Black Light delivers eco-conscious production at COP26

Black Light Business Development Manager, Klean Dalton highlights the rather apt environmentally conscious approach to production at the United Nations Climate Change Conference (COP 26).

2021 United Nations Climate Change Conference (COP 26) thrust Scotland onto the world’s stage. All eyes were on us as a country as we set out to deliver one of the highest-profile, environmentally conscious events to date. 

Black Light was selected by project managers, Identity, to run full production for the pre-conference reception which was held at Glasgow’s Kelvingrove Art Gallery and Museum. It was at this event, hosted by UK Prime Minister, Boris Johnson and attended by HRH Prince of Wales, HRH Duke and Duchess of Cambridge, with a video address from HRH The Queen, that 120 invited heads of state would meet for the first time ahead of the COP 26 environmental summit.

The timing of this event for Black Light was pivotal. Like other production companies across the UK and indeed the world, we had just experienced the full impact of external, environmental influences on our business. As a company we had already begun to adapt. Having mapped out our COVID-19 Recovery Strategy, we had considered our response in terms of climate action by introducing simple recommended measures, and further investment into sustainable technology was a part of the plan.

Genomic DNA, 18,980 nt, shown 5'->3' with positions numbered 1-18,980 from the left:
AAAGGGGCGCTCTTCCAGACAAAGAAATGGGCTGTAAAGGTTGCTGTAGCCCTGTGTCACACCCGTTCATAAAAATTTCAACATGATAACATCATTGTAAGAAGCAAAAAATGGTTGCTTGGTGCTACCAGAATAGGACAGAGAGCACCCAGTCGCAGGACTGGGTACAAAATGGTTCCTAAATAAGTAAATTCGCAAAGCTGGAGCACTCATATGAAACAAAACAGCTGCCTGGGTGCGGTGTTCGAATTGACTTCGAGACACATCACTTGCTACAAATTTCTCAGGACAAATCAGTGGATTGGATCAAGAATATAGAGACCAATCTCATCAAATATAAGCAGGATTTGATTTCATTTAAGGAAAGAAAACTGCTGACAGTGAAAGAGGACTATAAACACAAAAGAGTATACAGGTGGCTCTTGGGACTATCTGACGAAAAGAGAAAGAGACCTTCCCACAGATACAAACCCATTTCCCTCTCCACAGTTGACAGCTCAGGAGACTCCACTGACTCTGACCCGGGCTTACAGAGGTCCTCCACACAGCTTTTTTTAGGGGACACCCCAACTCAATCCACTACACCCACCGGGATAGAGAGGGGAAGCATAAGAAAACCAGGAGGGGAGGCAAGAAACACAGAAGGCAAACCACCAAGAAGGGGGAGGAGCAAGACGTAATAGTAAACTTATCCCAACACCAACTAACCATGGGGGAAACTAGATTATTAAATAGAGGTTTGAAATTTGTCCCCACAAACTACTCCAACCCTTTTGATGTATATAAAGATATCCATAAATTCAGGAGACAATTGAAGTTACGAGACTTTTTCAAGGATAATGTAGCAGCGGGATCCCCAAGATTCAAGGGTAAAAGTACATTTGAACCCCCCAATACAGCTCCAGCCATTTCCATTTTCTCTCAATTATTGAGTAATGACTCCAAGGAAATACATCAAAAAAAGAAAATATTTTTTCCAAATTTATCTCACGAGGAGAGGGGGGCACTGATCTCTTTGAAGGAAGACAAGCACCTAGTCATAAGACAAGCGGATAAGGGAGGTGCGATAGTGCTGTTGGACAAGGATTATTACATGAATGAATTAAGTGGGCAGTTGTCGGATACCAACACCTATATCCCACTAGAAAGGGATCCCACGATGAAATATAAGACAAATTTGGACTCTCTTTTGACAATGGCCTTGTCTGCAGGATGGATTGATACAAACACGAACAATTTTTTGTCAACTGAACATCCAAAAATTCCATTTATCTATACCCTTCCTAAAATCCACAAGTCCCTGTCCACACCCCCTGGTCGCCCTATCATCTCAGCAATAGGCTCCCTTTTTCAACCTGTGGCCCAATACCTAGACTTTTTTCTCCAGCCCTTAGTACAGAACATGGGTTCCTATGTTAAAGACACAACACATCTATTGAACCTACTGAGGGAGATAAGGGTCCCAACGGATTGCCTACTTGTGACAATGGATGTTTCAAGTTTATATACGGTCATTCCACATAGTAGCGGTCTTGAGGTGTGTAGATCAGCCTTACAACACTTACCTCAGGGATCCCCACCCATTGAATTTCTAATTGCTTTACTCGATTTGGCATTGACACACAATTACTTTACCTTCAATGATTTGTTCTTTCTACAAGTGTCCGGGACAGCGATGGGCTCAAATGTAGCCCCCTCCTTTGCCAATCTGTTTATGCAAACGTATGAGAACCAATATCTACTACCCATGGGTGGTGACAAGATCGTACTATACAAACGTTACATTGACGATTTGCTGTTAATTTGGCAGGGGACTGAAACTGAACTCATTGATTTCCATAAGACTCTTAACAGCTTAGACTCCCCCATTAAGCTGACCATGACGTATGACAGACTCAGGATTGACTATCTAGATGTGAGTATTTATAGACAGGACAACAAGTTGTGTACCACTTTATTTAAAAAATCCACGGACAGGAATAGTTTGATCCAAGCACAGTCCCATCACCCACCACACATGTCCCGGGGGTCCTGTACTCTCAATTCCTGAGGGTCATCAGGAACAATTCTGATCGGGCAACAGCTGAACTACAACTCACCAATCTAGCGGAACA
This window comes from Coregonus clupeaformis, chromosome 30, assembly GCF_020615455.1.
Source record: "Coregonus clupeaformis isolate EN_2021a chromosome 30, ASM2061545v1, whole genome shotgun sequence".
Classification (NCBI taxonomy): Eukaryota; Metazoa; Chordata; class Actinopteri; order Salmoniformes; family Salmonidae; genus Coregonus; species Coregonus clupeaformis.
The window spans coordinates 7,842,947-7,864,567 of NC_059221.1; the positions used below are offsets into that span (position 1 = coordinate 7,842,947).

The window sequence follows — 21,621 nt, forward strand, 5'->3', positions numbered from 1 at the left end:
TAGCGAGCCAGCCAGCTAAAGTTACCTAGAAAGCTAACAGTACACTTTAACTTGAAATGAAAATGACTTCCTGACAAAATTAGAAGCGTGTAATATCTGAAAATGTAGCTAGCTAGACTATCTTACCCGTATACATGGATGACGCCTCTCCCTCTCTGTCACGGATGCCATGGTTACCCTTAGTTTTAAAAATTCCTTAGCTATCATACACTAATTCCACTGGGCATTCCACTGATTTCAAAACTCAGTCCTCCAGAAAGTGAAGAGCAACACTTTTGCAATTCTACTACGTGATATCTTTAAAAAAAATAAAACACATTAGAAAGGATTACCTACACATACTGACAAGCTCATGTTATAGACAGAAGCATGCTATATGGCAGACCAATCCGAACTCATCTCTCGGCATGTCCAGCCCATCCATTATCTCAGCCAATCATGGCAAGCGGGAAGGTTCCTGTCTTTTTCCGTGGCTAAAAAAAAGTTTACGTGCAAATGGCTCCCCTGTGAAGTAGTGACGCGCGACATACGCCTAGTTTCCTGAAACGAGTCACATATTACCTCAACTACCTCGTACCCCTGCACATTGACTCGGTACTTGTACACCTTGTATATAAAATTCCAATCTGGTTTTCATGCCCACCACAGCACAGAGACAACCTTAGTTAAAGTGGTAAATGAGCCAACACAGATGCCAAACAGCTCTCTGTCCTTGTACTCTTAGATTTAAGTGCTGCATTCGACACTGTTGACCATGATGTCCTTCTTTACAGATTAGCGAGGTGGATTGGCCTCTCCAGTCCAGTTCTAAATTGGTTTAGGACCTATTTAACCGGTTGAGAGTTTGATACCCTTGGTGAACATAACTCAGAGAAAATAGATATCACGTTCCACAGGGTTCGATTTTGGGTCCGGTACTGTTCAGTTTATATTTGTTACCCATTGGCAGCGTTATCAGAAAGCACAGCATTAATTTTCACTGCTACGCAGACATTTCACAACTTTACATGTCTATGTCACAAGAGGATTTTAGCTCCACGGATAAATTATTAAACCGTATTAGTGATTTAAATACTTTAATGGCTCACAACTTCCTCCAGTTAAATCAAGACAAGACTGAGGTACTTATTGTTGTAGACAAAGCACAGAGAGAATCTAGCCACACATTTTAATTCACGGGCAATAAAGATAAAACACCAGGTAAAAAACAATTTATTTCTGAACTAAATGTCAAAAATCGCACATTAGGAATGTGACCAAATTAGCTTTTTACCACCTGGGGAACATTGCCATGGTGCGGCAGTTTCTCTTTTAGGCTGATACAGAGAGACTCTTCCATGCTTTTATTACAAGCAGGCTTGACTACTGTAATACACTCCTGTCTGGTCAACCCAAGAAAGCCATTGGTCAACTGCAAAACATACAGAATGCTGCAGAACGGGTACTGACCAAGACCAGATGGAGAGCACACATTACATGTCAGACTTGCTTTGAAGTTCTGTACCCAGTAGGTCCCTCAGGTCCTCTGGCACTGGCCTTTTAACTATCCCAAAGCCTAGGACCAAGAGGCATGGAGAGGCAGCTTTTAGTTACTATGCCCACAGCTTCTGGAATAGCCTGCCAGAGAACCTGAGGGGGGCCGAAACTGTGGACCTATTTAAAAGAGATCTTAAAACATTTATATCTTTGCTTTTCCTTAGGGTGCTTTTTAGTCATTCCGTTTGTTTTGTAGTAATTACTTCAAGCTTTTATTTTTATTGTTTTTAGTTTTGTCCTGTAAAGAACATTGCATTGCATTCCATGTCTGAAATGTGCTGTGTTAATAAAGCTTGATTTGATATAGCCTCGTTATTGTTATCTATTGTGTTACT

With proven carbon-conscious event production already under our company belt supported by its ISO 14001 certification, the decision to use Black Light was based on the team’s extensive experience and as a local supplier, the capacity to deliver the environmentally conscious reception.

Our local focus and crew were key. Based in Edinburgh, we supplied a full technical turnkey solution, working to a design structured by longstanding, Glasgow-based associate, Lighting Designer, Grant Anderson, who specified the required led-source lighting. The audio requirement was subcontracted to Glasgow-based The Warehouse Sound Services, situated just a 10-minute drive from the venue.

Black Light’s Klean Dalton.

In addition to the short distances involved in transportation, a project-based car sharing scheme for staff was implemented and Black Light also adheres to Scotland’s ‘no idling’ policy, where running a vehicle engine whilst stationary warrants a fixed penalty fine. 

Grant’s LED-source design encompassed several distinct elements, including a broadcast and camera-ready area for the press to capture images of the attendees. 

To show off Kelvingrove as an example of Scottish heritage the architecture and interior was lit to full advantage using a combination of Elation Professional Artiste Monet and Picasso lighting fixtures. The design was underpinned with a variety of LED Par lights and moving wash fixtures from ETC and Robe.

Though the power supply for the event was mostly solar-powered, Black Light also had to work within the constraints of the museum. Battery-powered lighting units were in place to create a clean-looking, wire-free, path to guide the London buses, emblazoned with the reminder that they were ‘made in Scotland’, that brought the event’s high-profile guests.

The current reality is that for any event, even the most environmentally-conscious in terms of product and intent, there will continue to be a trade-off between sustainability and meeting the brief. The positive message here though, is that as we peel back the layers, we can clearly see where we can make further efforts ourselves and where innovation needs to focus.

This article originally appeared in issue #267 of TPi, which you can read here.